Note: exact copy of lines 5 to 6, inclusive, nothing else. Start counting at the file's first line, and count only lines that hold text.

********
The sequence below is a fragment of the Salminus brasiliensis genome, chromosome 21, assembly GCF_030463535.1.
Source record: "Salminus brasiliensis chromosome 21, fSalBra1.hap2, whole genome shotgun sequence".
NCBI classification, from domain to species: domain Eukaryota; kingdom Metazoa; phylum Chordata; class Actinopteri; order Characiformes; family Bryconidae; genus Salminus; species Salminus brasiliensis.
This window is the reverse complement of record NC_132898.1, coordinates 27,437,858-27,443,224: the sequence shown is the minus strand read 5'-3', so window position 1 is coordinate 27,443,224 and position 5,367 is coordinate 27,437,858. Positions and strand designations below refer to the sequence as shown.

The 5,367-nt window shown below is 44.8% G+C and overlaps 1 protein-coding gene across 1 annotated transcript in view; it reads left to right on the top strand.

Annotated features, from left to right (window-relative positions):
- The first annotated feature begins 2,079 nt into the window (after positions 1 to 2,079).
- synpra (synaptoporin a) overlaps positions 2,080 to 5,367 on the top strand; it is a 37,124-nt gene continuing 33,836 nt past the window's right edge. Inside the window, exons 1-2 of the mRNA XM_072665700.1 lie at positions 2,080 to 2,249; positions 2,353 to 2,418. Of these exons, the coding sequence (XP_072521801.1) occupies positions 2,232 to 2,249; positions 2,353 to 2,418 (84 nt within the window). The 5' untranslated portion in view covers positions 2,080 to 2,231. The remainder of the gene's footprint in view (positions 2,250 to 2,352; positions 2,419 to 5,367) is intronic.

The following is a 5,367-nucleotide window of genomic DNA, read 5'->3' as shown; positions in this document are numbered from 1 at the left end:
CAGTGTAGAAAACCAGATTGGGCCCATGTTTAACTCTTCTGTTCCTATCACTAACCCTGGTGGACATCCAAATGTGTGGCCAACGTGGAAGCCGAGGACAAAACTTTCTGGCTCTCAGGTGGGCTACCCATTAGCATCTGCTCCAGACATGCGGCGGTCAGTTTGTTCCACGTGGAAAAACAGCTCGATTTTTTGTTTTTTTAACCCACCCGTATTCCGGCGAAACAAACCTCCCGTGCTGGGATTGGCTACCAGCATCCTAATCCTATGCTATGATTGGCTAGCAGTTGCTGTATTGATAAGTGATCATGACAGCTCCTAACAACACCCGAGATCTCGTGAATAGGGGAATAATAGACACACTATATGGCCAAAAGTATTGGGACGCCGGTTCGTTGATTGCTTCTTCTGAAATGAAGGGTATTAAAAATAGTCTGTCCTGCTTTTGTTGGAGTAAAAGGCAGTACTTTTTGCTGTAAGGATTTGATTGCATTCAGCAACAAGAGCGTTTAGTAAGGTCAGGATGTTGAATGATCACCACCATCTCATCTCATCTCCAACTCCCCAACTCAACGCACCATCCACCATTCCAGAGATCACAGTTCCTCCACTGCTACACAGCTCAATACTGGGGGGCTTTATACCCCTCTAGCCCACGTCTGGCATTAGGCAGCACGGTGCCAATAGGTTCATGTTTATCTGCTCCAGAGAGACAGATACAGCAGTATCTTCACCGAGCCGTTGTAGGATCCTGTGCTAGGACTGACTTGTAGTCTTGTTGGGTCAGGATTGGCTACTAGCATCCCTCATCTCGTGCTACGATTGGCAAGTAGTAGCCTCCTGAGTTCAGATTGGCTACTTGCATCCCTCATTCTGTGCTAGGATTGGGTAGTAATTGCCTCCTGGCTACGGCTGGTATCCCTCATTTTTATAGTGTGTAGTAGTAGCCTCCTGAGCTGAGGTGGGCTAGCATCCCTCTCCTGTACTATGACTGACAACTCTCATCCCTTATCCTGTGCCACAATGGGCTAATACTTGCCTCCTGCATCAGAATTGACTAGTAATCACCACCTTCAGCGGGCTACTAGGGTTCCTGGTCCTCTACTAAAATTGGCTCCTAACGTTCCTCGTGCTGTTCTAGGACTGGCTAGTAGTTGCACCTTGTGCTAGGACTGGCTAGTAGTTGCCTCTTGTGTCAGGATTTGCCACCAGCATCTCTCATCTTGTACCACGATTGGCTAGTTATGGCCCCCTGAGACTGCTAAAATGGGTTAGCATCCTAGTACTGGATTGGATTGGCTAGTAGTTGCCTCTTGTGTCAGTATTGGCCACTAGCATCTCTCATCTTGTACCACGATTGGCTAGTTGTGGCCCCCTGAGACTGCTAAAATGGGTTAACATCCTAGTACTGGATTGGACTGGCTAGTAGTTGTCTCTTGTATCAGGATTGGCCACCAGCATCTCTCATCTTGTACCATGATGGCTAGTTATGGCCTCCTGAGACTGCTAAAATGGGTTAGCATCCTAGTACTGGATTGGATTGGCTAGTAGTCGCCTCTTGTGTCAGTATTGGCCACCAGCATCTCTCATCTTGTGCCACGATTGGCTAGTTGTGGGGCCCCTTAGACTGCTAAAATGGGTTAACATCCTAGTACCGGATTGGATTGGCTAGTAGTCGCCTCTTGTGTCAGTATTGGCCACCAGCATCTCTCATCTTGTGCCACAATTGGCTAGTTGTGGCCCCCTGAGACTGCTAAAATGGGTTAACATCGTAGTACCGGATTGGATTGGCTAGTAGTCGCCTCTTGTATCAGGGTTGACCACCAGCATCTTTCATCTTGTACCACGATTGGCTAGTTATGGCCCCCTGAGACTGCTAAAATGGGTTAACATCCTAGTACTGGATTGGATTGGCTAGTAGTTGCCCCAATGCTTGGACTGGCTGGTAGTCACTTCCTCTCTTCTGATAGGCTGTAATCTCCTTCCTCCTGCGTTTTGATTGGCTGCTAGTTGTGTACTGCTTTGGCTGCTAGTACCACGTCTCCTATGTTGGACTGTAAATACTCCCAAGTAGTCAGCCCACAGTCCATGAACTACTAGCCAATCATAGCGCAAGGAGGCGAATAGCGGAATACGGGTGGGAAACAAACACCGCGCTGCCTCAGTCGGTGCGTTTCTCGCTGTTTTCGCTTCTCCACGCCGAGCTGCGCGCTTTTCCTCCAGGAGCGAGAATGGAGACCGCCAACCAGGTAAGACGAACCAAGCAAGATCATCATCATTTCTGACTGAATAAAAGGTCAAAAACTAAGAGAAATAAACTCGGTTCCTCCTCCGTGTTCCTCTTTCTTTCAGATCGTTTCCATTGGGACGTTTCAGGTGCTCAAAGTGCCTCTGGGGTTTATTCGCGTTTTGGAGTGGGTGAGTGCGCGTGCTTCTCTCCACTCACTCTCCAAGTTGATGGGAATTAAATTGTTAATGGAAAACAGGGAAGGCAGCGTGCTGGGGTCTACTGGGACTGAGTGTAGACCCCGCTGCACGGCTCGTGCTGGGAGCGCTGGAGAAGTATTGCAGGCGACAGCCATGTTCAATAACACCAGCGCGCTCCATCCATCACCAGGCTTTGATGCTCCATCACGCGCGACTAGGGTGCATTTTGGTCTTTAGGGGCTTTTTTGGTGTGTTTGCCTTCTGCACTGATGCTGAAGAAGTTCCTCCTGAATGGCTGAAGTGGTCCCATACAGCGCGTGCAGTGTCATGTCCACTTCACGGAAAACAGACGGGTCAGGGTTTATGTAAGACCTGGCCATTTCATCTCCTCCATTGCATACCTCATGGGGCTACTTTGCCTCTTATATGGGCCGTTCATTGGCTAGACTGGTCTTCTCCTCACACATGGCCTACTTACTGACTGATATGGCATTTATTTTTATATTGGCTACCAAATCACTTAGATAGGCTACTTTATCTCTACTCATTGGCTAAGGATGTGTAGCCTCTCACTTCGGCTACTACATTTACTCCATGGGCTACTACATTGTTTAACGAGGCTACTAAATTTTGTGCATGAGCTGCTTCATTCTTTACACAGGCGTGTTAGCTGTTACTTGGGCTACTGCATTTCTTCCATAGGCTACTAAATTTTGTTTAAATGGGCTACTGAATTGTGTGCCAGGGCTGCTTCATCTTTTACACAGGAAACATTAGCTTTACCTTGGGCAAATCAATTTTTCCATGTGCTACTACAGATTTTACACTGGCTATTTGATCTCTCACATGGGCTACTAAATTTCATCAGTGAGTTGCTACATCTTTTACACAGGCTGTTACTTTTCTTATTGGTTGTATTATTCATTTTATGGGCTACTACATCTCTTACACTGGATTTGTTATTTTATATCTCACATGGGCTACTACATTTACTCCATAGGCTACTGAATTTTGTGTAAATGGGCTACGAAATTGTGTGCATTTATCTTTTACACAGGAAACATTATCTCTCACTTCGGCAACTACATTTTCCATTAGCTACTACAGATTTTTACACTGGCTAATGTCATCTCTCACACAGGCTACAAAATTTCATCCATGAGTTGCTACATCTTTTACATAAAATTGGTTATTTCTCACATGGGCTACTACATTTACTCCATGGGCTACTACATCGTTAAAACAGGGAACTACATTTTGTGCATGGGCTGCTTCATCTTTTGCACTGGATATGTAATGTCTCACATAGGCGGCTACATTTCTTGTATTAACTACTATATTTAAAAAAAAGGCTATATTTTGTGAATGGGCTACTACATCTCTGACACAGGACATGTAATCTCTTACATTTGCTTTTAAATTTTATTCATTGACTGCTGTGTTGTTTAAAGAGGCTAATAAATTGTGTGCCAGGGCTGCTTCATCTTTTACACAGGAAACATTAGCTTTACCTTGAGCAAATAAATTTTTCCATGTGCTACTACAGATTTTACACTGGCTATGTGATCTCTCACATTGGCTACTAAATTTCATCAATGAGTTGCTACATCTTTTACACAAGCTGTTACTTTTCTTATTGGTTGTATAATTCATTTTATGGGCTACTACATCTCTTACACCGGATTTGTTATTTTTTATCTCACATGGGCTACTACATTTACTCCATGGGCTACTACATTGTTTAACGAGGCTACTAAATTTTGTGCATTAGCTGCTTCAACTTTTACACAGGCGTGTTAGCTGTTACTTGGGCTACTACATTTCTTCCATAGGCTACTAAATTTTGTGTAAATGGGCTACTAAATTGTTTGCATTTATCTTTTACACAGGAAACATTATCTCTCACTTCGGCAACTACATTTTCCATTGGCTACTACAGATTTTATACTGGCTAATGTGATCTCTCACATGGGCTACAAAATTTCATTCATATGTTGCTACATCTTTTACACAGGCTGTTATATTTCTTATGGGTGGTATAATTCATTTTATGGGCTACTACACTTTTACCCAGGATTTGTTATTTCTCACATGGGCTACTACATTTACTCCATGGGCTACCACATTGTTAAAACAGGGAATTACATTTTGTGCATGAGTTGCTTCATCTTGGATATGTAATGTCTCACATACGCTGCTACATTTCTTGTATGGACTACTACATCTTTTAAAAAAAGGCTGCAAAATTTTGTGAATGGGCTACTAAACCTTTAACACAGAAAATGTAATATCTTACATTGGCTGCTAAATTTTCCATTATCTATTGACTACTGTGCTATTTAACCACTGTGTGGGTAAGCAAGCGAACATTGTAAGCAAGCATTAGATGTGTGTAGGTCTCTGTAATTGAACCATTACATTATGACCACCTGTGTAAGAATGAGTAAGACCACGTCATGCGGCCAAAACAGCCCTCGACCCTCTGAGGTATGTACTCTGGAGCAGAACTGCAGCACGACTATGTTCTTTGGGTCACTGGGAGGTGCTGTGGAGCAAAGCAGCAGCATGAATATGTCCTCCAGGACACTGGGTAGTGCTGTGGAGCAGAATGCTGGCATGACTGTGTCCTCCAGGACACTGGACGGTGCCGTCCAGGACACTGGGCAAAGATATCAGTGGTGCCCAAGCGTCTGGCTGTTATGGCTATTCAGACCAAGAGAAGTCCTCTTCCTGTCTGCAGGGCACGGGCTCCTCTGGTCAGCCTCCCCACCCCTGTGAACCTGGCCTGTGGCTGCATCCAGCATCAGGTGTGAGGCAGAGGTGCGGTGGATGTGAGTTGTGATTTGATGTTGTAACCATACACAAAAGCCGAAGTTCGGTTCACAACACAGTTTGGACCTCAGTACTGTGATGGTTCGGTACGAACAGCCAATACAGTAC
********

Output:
The 5,367-nt window shown below is 44.8% G+C and overlaps 1 protein-coding gene across 1 annotated transcript in view; it reads left to right on the top strand.

Annotated features, from left to right (window-relative positions):